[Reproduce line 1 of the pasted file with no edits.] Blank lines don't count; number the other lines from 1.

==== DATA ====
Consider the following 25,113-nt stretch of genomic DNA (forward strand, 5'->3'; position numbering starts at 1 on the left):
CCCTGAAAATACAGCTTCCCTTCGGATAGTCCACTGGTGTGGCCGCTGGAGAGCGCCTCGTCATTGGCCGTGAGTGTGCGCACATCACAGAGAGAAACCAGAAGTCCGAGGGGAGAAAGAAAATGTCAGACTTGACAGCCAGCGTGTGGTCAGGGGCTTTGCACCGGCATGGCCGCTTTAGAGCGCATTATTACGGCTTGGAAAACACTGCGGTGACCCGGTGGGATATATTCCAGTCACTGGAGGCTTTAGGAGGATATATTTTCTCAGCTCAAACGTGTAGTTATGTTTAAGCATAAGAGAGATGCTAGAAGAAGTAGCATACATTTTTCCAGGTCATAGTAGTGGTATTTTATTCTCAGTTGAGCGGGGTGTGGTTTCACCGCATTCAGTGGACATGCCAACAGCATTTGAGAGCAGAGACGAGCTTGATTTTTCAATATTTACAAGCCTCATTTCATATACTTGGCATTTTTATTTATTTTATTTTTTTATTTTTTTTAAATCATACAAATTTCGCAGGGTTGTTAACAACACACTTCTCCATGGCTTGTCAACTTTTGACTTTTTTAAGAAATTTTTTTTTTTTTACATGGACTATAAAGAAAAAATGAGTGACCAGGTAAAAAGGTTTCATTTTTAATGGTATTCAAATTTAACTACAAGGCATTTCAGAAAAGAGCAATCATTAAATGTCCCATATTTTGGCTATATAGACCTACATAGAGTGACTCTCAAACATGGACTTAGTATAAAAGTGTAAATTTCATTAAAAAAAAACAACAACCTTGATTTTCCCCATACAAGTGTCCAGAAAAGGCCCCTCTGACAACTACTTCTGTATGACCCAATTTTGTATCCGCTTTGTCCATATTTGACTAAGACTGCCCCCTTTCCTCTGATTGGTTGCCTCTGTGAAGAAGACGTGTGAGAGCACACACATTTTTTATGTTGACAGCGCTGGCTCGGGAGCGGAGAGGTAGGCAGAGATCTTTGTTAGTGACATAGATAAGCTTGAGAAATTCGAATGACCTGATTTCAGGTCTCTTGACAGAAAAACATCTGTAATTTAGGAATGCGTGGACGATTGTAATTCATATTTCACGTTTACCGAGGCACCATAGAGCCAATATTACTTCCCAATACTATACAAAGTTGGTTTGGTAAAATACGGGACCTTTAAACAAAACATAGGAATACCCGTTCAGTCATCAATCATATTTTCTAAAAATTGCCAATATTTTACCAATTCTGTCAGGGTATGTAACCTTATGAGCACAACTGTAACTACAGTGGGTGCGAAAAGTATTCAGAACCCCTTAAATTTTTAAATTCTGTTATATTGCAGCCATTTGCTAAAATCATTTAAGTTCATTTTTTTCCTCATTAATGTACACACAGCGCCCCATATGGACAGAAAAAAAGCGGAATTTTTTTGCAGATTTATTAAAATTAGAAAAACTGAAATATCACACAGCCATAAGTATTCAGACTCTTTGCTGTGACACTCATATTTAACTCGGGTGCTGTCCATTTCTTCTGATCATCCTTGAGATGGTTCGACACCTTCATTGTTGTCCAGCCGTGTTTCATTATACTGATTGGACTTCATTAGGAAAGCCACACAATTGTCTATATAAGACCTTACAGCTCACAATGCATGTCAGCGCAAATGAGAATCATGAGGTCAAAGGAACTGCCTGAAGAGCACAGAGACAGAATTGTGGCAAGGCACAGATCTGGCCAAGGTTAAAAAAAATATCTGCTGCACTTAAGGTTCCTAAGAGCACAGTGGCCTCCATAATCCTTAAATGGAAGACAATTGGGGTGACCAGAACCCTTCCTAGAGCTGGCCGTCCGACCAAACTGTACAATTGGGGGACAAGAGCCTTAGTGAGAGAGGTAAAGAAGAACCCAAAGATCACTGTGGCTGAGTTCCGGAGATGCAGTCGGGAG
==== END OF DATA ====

Consider the following 25,113-nt stretch of genomic DNA (forward strand, 5'->3'; position numbering starts at 1 on the left):